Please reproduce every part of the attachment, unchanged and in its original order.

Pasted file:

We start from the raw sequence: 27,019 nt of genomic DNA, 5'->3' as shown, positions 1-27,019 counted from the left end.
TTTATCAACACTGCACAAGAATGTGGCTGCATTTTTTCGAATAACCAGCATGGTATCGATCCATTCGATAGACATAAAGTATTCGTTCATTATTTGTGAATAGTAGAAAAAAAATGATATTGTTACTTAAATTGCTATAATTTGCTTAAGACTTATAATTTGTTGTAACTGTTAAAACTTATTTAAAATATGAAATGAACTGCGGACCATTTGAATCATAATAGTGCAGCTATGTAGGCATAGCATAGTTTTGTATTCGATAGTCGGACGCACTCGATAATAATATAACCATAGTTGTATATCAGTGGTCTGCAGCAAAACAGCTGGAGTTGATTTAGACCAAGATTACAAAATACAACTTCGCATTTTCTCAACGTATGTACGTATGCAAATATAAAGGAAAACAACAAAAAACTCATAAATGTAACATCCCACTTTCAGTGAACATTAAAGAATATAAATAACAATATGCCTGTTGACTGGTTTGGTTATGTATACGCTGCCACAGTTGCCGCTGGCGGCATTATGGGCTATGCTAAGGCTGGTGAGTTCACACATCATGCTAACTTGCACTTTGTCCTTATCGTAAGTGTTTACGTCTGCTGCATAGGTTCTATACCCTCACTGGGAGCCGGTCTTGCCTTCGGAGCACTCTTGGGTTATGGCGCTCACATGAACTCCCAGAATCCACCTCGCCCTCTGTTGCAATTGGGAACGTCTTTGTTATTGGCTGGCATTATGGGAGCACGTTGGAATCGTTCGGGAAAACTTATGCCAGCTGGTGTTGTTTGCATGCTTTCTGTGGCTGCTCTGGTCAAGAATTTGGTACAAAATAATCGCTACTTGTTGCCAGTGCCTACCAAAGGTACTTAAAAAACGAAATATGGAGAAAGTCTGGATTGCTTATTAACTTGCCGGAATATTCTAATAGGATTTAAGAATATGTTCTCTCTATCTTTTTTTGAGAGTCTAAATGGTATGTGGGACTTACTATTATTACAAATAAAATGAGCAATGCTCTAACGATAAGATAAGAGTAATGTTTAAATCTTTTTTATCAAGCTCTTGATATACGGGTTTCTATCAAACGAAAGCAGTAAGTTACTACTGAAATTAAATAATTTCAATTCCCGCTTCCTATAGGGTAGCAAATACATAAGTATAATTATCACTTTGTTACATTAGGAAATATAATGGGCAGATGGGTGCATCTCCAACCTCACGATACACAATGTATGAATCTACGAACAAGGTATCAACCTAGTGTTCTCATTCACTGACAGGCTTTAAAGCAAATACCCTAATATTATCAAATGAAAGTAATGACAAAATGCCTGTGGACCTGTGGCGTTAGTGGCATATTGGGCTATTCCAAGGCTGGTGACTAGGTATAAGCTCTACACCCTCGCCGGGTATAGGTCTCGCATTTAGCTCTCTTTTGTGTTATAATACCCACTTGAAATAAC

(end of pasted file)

We start from the raw sequence: 27,019 nt of genomic DNA, 5'->3' as shown, positions 1-27,019 counted from the left end.
TTTATCAACACTGCACAAGAATGTGGCTGCATTTTTTCGAATAACCAGCATGGTATCGATCCATTCGATAGACATAAAGTATTCGTTCATTATTTGTGAATAGTAGAAAAAAAATGATATTGTTACTTAAATTGCTATAATTTGCTTAAGACTTATAATTTGTTGTAACTGTTAAAACTTATTTAAAATATGAAATGAACTGCGGACCATTTGAATCATAATAGTGCAGCTATGTAGGCATAGCATAGTTTTGTATTCGATAGTCGGACGCACTCGATAATAATATAACCATAGTTGTATATCAGTGGTCTGCAGCAAAACAGCTGGAGTTGATTTAGACCAAGATTACAAAATACAACTTCGCATTTTCTCAACGTATGTACGTATGCAAATATAAAGGAAAACAACAAAAAACTCATAAATGTAACATCCCACTTTCAGTGAACATTAAAGAATATAAATAACAATATGCCTGTTGACTGGTTTGGTTATGTATACGCTGCCACAGTTGCCGCTGGCGGCATTATGGGCTATGCTAAGGCTGGTGAGTTCACACATCATGCTAACTTGCACTTTGTCCTTATCGTAAGTGTTTACGTCTGCTGCATAGGTTCTATACCCTCACTGGGAGCCGGTCTTGCCTTCGGAGCACTCTTGGGTTATGGCGCTCACATGAACTCCCAGAATCCACCTCGCCCTCTGTTGCAATTGGGAACGTCTTTGTTATTGGCTGGCATTATGGGAGCACGTTGGAATCGTTCGGGAAAACTTATGCCAGCTGGTGTTGTTTGCATGCTTTCTGTGGCTGCTCTGGTCAAGAATTTGGTACAAAATAATCGCTACTTGTTGCCAGTGCCTACCAAAGGTACTTAAAAAACGAAATATGGAGAAAGTCTGGATTGCTTATTAACTTGCCGGAATATTCTAATAGGATTTAAGAATATGTTCTCTCTATCTTTTTTTGAGAGTCTAAATGGTATGTGGGACTTACTATTATTACAAATAAAATGAGCAATGCTCTAACGATAAGATAAGAGTAATGTTTAAATCTTTTTTATCAAGCTCTTGATATACGGGTTTCTATCAAACGAAAGCAGTAAGTTACTACTGAAATTAAATAATTTCAATTCCCGCTTCCTATAGGGTAGCAAATACATAAGTATAATTATCACTTTGTTACATTAGGAAATATAATGGGCAGATGGGTGCATCTCCAACCTCACGATACACAATGTATGAATCTACGAACAAGGTATCAACCTAGTGTTCTCATTCACTGACAGGCTTTAAAGCAAATACCCTAATATTATCAAATGAAAGTAATGACAAAATGCCTGTGGACCTGTGGCGTTAGTGGCATATTGGGCTATTCCAAGGCTGGTGACTAGGTATAAGCTCTACACCCTCGCCGGGTATAGGTCTCGCATTTAGCTCTCTTTTGTGTTATAATACCCACTTGAAATAAC